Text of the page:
Suggested topics may include, but are by no means limited to:

The ‘collection exhibition’
(promoting the collection through temporary presentations):

  • Typology of strategies: thematic, mixed object categories, transhistorical, transnational, transcultural, global, revitalization through authorial interventions (‘curatorial turn’) or insertions, revitalization through artists’ intervention
  • Changing displays and their effect on meaning
  • Relationship between these new practices and the discourses of art history since the 1980s (revisionism, post-modernism, alternative modernisms)
  • Influence of curatorial practices originating outside the museum sector (e.g. biennials, exhibitions, Szeemann, Fuchs, etc., the ‘experience model’)
  • The collection as brand and branding tool

Historical context:

  • Influence of past museological practices (e.g. Wilhelm von Bode, Alexander Dorner, Alfred Barr Jr., André Malraux, Lina Bo Bardi)
  • Influence of the history of the collection – its strengths and weaknesses – on the presentation strategies

Case studies:

  • Case studies of museums of modern and contemporary art (e.g. Stedelijk MuseumVan Abbe Museum, Centre Pompidou, Museum Boijmans van Beuningen, Tate Modern’s extension)
  • Case studies of other (non-art, non-modern) museums, especially regarding the combination of art and other object categories, or the combination of historical and modern art (e.g. Dahlem, Humboldt Lab – Probebühne, Van Gogh Museum, Louvre Lens, Museum of World Cultures)


  • Educational aspects: new types of writing and storytelling, new media
  • Influence of architectural choices on the installation and presentation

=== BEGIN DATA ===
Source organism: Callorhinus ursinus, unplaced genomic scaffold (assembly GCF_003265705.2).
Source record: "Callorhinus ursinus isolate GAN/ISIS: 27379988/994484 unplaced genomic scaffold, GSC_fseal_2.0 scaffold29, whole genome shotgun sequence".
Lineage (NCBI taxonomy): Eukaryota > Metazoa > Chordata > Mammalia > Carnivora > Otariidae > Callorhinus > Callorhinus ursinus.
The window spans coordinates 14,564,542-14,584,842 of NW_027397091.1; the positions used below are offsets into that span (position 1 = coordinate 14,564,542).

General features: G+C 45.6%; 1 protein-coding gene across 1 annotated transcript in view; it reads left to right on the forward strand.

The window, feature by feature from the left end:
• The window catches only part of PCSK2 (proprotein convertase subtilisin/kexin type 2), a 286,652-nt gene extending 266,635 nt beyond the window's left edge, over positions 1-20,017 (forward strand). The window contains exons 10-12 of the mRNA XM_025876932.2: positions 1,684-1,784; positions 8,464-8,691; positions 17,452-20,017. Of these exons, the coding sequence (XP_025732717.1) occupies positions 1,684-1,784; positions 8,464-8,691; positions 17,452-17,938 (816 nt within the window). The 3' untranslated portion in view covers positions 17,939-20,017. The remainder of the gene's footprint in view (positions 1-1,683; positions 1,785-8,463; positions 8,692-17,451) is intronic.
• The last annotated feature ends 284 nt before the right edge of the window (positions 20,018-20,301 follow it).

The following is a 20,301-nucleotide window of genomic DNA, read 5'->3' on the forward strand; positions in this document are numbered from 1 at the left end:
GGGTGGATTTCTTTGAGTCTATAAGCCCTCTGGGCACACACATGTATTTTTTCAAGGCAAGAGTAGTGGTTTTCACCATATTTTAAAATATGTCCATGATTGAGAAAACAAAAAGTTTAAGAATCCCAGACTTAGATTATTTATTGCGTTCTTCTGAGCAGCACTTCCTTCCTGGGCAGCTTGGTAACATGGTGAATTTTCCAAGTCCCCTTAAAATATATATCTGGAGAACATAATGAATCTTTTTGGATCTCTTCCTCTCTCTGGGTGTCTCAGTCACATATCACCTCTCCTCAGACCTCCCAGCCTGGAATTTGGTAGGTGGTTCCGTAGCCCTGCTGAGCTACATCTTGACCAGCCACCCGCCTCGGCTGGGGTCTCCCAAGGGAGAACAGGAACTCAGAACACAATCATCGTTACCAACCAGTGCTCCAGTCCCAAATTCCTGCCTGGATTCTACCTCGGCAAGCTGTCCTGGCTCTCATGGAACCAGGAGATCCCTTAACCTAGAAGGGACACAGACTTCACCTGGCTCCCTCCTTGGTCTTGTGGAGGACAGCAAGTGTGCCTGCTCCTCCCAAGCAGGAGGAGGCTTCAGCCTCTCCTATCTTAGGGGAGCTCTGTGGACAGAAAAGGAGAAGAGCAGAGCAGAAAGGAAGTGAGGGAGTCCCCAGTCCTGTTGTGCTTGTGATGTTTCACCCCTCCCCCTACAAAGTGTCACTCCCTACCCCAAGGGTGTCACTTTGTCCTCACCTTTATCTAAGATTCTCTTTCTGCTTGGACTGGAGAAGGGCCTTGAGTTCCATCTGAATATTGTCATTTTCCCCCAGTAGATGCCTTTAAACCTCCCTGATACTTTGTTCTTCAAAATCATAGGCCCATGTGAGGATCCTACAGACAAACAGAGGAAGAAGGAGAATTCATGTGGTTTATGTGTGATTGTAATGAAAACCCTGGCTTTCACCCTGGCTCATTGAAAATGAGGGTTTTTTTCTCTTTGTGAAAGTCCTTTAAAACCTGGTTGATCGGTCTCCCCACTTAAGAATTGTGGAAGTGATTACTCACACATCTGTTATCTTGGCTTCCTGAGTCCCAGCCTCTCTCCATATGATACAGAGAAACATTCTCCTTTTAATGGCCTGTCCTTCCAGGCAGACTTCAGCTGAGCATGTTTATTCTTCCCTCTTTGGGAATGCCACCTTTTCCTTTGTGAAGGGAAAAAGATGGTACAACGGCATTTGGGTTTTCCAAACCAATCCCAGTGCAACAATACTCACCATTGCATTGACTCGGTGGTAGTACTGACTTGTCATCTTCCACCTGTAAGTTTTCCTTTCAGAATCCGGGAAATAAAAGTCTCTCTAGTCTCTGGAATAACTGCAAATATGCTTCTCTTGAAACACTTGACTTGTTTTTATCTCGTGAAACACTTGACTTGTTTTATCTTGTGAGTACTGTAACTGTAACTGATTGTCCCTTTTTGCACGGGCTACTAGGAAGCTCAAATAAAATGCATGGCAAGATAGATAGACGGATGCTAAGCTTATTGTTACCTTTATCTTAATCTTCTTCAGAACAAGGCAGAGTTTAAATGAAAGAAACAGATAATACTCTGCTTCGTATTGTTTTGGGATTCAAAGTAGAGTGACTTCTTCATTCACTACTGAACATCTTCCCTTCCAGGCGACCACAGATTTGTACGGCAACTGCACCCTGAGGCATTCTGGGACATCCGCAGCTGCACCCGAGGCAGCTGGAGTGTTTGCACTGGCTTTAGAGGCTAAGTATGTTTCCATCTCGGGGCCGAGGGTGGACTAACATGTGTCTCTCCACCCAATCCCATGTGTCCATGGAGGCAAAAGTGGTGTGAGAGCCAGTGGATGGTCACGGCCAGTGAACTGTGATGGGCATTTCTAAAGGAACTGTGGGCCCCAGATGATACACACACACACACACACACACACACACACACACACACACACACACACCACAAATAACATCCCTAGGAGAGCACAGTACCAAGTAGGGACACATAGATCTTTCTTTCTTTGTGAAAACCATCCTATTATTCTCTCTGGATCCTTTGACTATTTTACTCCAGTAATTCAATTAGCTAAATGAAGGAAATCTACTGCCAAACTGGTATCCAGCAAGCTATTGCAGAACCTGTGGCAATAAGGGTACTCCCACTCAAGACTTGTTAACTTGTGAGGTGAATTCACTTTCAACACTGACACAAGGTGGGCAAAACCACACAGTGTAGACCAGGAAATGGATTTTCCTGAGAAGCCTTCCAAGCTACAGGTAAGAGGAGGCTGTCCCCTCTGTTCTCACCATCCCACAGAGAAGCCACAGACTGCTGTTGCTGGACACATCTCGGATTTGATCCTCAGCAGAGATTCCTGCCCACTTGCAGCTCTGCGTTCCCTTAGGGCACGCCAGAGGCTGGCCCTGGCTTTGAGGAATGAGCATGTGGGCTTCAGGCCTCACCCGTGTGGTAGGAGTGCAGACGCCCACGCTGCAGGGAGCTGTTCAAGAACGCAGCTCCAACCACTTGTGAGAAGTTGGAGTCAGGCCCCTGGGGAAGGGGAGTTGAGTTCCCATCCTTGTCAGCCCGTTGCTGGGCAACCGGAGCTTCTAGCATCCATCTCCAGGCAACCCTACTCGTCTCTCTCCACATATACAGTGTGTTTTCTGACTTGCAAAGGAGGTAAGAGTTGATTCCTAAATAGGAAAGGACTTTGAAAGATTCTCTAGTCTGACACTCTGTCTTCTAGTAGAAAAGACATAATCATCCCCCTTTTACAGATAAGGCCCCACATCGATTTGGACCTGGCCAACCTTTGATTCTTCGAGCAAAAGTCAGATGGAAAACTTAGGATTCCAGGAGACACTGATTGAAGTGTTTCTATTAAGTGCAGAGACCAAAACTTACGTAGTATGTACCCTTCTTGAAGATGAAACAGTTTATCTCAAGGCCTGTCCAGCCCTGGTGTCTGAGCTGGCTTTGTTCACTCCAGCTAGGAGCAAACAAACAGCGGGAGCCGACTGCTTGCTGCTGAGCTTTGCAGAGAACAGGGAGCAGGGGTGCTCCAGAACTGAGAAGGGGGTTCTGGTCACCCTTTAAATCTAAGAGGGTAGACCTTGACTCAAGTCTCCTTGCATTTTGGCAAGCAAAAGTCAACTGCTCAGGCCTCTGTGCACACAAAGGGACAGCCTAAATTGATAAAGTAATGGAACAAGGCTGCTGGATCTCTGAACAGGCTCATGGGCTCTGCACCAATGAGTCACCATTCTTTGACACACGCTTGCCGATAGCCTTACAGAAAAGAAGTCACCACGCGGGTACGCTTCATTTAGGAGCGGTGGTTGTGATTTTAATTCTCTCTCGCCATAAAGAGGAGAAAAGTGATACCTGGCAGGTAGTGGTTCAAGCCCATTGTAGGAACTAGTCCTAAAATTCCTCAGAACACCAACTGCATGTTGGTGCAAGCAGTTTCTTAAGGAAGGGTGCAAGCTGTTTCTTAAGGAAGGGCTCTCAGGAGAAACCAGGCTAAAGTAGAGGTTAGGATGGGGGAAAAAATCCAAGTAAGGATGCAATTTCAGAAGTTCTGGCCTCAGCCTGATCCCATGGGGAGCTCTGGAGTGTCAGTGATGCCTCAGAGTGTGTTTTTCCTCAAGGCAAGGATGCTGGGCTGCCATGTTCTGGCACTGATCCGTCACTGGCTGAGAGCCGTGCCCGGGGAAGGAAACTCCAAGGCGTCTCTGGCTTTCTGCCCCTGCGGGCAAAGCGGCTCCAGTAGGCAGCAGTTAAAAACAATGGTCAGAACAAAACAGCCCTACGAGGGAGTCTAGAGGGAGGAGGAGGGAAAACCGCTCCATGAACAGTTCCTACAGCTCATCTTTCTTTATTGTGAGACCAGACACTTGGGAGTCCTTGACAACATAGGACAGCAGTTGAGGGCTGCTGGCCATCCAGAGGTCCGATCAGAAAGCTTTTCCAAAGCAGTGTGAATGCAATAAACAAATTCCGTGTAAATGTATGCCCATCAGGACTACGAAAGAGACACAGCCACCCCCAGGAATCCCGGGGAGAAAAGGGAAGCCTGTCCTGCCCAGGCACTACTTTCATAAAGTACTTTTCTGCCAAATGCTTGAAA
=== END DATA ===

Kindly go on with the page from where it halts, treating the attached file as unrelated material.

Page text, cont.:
• Physical aspects: lighting, vitrines, wall treatments, routing
  • Scale and new media as detrimental to the presentation – what happens to the collection when you can only show one big work at a time?

The theme issue Curating the Collection will be edited and curated by dr. Rachel Esner and dr. Fieke Konijn.

Stedelijk Studies is a high quality peer-reviewed academic journal, which publishes research related to the collection and on institutional history of the Stedelijk Museum Amsterdam, museum studies (such as education and conservation practice) and current topics in the field of visual arts and design.


Please submit your abstract before May 27, 2016.

Deadline for the essay will be September 1, 2016.

Stedelijk Studies accepts both solicited and unsolicited texts for consideration on a rolling basis throughout the year. Prior to developing a complete manuscript authors are asked to submit an abstract (300 words max.) with short bio (150 words max.) and 3-5 key bibliographic sources to the editors who will make a preliminary decision regarding the topic’s relevance to the journal’s aims and scope and will provide suggestions for developing the manuscript.

Manuscripts and manuscript proposals as well as abstracts and other editorial correspondence should be sent to:

Dorine de Bruijne
Managing editor Stedelijk Studies
[email protected]

Van Baerlestraat 31
1071 AN Amsterdam
Postal address:
Postbus / P.O. Box 75082
1070 AB Amsterdam

Call for Papers Archive

Stedelijk Studies Master’s Research

Stedelijk Studies Masters

Stedelijk Studies is currently welcoming Master’s Theses on and relating to the Stedelijk Museum Amsterdam and its collection.